Big Scary Monsters is one of those fine things: a proper independent label that has spent the past six years releasing many a varied record sure to delight most listeners. The current roster features the likes of the much-loved-by-DiS Meet Me In St Louis (coming to the end of a DiS-sponsored tour with Rolo Tomassi as you read this), Yndi Halda and Cats And Cats And Cats, amongst truly many others. Previously, the label issued the debut by acoustic troubadour Get Cape. Wear Cape. Fly, and has also released material by Jeniferever, Itch and Secondsmile. The fact that they let us get to the final of their inaugural five-a-side footy competition the other week means we like them even more then we should. Therefore, we figured we should really give them a label profile.
Thusly, we questioned founder and conspirator Kevin Douch about all things BSM. This is what transpired…
Please can you give us a brief but informative (possibly whimsical) potted history of Big Scary Monsters…
I started the label back when I was at sixth form, about five or six years ago now. Initially it was to help out a friend's band but also because I had a lot of spare time to fill, what with all the classes I could never be bothered to go to and all. It took a bit of time to get going properly, existing purely in name for quite some time, but I have since put out debut releases from Get Cape. Wear Cape Fly, Jeniferever, Secondsmile, Chariots, Yndi Halda and many more, with a current roster boasting ten bands including Meet Me In St Louis, This Town Needs Guns, Jairus, Cats And Cats And Cats and Richard Walters. The label has always been run from my bedroom in Oxford but next month will take a huge step up as I move into a new house and upgrade to a whole spare room! No more rolling out of bed onto boxes of CDs and computer wires for me! Now I have stairs to climb and a place on my wall for an employee of the month plaque.
What were your reasons for starting up Big Scary Monsters? Surely there are enough UK indies boasting the 'cream of the underground UK music scene' on their rosters? Justify yourself…
Well, as I said above, initially it was a distraction thing, but then it got a little more than that. A little out of hand, I guess you could say. I just sort of got hooked on the music industry. The amazing bands I got to work with, the fun I was having, the people I was meeting and the fact that I had a chance to escape the monotonous 9-to-5 working life a lot of people around me seemed only too happy to fall into. It's a selfish justification – I mean, how much fun I'm having doesn't have any bearing on anyone else’s life, does it? But I'd like to think that people can get something from the music I'm releasing and hopefully there's at least one band on the label that everyone who comes across it will be able to get into. It's a fairly eclectic affair after all.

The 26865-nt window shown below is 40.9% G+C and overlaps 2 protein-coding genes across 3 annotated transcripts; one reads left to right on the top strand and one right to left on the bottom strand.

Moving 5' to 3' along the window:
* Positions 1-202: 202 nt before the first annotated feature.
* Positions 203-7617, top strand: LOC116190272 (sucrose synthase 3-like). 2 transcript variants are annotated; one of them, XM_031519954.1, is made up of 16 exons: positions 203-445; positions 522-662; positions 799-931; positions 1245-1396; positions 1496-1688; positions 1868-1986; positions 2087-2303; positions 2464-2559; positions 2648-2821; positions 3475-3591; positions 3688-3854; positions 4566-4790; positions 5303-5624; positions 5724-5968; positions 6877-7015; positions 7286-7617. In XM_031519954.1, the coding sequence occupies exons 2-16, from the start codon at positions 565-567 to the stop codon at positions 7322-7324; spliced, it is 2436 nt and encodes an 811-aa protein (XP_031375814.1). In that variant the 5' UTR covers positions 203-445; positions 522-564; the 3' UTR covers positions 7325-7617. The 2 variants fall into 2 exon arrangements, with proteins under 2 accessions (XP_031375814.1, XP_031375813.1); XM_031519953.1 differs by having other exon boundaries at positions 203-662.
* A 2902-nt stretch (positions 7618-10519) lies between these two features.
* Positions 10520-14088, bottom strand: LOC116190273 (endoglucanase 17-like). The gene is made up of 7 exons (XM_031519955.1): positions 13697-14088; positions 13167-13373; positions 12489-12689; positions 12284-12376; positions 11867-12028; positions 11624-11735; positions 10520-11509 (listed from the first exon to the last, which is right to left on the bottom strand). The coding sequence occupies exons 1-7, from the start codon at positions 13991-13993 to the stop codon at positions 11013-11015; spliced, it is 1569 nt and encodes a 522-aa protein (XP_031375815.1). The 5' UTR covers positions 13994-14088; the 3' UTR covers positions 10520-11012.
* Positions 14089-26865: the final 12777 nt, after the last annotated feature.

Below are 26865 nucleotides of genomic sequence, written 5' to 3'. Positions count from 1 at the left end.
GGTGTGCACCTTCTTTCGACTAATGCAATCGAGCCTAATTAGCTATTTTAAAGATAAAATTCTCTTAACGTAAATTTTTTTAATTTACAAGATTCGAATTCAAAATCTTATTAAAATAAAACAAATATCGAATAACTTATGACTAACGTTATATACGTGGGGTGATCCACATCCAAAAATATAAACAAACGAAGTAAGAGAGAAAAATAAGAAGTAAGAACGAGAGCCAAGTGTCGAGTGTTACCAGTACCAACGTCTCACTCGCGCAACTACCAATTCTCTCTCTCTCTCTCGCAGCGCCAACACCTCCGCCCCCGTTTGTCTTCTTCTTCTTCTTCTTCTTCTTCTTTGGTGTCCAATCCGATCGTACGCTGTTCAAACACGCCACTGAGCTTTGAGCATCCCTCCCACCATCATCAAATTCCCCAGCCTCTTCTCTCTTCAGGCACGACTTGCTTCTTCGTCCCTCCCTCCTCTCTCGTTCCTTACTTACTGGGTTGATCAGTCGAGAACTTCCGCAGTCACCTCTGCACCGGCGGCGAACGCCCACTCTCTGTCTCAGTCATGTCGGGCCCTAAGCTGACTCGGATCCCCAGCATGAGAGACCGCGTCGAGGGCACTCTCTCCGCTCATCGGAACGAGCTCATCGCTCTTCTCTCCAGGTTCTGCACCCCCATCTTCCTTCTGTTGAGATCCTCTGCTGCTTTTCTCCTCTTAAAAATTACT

You've picked up some prime young bands recently. How did you persuade bands of such pedigrees as Meet Me In St Louis, Yndi Haldi and Cats And Cats And Cats to work with BMS?
Meet Me In St Louis went on tour to eastern Europe with Secondsmile and Jairus back in October 2005. I was there, too, enjoying a cheap holiday and refusing to help carry equipment. After two weeks of falling in love with their spazzy dancing and even spazzier personalities it would've been rude not to ask them to put a record out. It's been a long time since then, and thankfully we're nearly there now - as long as it's taken to come together, you just won't believe how good their album, Variations On Swing, is! Yndi Halda and Cats And Cats And Cats are two bands I was aware of for some time before anything was agreed with the label. Friendships were born and bred through the wonder of MySpace long before we ever met in real life. Through all the spam and 15-year-old Avenged Sevenfold fans, that website is good for something! The way each band came to be on the label is quite self-evolving, with most bands being discovered / getting in touch via other associated artists or friends. They all ended up here one way or another, and now it's like a big happy family they've all married into. That's a nice and lame cliché to end that answer on, isn't it?
There's eclecticism in your label: does that reflect your personal taste? Or do you work with bands outside what would be in your record collection?